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The latest version of Android could keep your data safe on public WiFi

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Android 5.1 has been available to Nexus devices for a little while now, and it looks like one of its neatest features - sorry HD Voice and Device Protection - isn't quite ready for public consumption yet. Thanks to a little bit of sleuthing by Pocketables editor-in-chief John Freml, it looks like you'll eventually be able to log into a Google VPN when you connect to one of those potentially sketchy open WiFI networks out there.

To be clear, it takes a bit of work to even get the service responsible for that secure surfing running, and even then it doesn't yet work the way it's supposed to -- all Freml could coax out of it was a dialog box touting the feature and a link to a still-inactive Google support page. Still, considering just temperamental (not to mention potentially tricky) some of those wireless networks can be, Google's onto something really, really important here.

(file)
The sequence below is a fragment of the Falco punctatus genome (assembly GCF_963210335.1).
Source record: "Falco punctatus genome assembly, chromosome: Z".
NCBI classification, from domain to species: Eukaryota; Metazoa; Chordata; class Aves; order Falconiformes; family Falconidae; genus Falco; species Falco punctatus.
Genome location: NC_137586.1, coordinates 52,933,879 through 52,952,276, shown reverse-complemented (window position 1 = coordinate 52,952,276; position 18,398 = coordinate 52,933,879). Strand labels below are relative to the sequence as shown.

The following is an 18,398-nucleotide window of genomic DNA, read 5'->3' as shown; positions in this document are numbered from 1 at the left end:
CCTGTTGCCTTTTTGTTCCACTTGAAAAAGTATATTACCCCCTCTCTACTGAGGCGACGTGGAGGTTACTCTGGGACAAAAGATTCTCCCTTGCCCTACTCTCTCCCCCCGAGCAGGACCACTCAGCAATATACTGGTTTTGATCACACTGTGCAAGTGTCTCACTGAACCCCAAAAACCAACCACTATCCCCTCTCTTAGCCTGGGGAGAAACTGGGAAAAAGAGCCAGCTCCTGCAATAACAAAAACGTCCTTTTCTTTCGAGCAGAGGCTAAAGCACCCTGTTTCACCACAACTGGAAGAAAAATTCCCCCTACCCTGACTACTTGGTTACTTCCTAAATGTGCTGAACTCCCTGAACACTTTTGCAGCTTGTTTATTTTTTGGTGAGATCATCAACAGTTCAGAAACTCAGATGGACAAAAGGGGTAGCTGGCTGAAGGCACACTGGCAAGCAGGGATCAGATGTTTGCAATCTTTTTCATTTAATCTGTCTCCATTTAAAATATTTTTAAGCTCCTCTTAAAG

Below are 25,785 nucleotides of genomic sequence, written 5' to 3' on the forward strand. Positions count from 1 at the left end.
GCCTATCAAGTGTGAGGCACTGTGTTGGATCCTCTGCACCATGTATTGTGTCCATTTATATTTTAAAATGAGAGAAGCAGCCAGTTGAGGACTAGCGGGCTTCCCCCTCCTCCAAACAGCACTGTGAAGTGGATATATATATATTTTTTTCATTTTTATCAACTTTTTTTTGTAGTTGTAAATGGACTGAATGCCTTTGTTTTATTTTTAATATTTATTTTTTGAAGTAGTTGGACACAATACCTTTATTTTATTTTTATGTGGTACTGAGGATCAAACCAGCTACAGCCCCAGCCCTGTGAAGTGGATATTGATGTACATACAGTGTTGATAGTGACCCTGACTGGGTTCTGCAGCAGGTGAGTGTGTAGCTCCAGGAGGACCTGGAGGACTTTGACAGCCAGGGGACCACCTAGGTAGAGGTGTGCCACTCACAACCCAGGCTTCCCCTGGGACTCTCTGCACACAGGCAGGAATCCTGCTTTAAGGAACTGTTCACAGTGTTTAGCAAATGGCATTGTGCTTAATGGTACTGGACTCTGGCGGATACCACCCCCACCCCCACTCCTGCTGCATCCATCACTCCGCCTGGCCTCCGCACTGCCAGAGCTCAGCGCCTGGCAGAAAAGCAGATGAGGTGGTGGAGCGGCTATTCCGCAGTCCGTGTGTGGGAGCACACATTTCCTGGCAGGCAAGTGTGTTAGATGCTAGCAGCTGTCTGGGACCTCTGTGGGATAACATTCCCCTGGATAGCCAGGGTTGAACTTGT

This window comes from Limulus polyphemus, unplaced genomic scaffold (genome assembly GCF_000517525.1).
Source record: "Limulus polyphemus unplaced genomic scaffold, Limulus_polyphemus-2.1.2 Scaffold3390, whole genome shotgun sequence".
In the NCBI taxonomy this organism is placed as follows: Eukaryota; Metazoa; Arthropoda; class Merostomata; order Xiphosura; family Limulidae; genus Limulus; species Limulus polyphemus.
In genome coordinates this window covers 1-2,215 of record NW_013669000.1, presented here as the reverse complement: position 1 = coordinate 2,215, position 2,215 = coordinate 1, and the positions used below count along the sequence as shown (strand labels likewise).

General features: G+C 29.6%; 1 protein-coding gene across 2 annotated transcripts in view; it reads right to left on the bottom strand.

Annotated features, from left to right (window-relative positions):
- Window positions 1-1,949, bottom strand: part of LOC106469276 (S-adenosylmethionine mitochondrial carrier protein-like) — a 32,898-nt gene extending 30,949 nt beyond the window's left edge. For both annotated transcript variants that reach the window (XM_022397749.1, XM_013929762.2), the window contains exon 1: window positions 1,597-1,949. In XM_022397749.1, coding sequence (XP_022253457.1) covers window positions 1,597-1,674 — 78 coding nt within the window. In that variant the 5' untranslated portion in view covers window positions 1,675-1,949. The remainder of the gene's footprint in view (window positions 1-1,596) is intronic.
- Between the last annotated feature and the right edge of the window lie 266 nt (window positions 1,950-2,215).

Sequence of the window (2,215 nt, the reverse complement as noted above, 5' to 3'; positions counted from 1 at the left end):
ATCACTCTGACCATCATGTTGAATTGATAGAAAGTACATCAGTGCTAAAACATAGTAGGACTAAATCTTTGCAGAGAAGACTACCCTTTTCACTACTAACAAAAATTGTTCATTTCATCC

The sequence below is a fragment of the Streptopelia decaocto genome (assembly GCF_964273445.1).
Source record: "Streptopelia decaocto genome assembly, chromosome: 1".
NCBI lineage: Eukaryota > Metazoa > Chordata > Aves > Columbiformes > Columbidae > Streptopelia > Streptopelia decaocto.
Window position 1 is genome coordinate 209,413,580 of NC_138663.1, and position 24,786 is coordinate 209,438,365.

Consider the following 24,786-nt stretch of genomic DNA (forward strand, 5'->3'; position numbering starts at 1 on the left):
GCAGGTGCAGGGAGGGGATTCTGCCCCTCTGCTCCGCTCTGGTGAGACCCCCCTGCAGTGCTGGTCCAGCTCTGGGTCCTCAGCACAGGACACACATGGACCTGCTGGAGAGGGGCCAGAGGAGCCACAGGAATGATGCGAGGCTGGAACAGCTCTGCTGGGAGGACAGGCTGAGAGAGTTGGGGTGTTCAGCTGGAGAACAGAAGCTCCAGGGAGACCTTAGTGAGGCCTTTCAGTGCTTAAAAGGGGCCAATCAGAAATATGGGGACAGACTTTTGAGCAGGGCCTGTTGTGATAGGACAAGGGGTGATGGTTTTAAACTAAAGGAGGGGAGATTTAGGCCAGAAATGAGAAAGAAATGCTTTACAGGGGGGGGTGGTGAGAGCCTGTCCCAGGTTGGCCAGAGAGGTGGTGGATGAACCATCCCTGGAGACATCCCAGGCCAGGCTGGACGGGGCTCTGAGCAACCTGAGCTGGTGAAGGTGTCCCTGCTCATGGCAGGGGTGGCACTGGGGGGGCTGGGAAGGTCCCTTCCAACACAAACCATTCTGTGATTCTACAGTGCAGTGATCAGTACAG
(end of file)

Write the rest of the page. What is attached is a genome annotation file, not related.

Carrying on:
The inclusion of a system-level VPN is a great idea on its own, but it takes on even more significance in light of Google's recently confirmed MVNO plans. Google SVP Sundar Pichai noted in an interview at this year's Mobile World Congress that it'll eventually roll out the "Nexus" of wireless services; that is, it won't necessarily compete with the industry's lumbering giants for customers. Still, it's clear that WiFi is going to play a crucial role in Google's newest mobile push - the Wall Street Journal reported earlier this month that it'll essentially combine T-Mobile and Sprint service with available WiFi networks for phone and data connectivity, and you can bet the search juggernaut has a vested interest in keeping its users' information safe from ne'er-do-wells.

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